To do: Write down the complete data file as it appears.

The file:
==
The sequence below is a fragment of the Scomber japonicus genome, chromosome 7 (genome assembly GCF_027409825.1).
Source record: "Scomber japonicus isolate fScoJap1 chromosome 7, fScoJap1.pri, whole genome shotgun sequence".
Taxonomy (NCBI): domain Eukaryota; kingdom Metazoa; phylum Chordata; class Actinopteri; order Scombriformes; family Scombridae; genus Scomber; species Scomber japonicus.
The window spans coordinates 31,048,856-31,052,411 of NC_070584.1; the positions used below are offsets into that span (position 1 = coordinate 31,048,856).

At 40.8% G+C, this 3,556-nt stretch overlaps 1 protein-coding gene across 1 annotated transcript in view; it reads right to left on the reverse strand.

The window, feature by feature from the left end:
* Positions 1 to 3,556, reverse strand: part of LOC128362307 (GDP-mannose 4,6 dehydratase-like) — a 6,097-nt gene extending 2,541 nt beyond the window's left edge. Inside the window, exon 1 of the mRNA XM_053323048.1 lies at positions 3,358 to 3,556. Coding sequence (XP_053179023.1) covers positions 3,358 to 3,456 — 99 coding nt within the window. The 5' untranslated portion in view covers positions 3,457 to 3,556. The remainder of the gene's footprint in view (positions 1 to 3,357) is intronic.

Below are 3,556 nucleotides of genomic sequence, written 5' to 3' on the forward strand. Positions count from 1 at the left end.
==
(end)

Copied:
The sequence below is a fragment of the Scomber japonicus genome, chromosome 7 (genome assembly GCF_027409825.1).
Source record: "Scomber japonicus isolate fScoJap1 chromosome 7, fScoJap1.pri, whole genome shotgun sequence".
Taxonomy (NCBI): domain Eukaryota; kingdom Metazoa; phylum Chordata; class Actinopteri; order Scombriformes; family Scombridae; genus Scomber; species Scomber japonicus.
The window spans coordinates 31,048,856-31,052,411 of NC_070584.1; the positions used below are offsets into that span (position 1 = coordinate 31,048,856).

At 40.8% G+C, this 3,556-nt stretch overlaps 1 protein-coding gene across 1 annotated transcript in view; it reads right to left on the reverse strand.

The window, feature by feature from the left end:
* Positions 1 to 3,556, reverse strand: part of LOC128362307 (GDP-mannose 4,6 dehydratase-like) — a 6,097-nt gene extending 2,541 nt beyond the window's left edge. Inside the window, exon 1 of the mRNA XM_053323048.1 lies at positions 3,358 to 3,556. Coding sequence (XP_053179023.1) covers positions 3,358 to 3,456 — 99 coding nt within the window. The 5' untranslated portion in view covers positions 3,457 to 3,556. The remainder of the gene's footprint in view (positions 1 to 3,357) is intronic.

Below are 3,556 nucleotides of genomic sequence, written 5' to 3' on the forward strand. Positions count from 1 at the left end.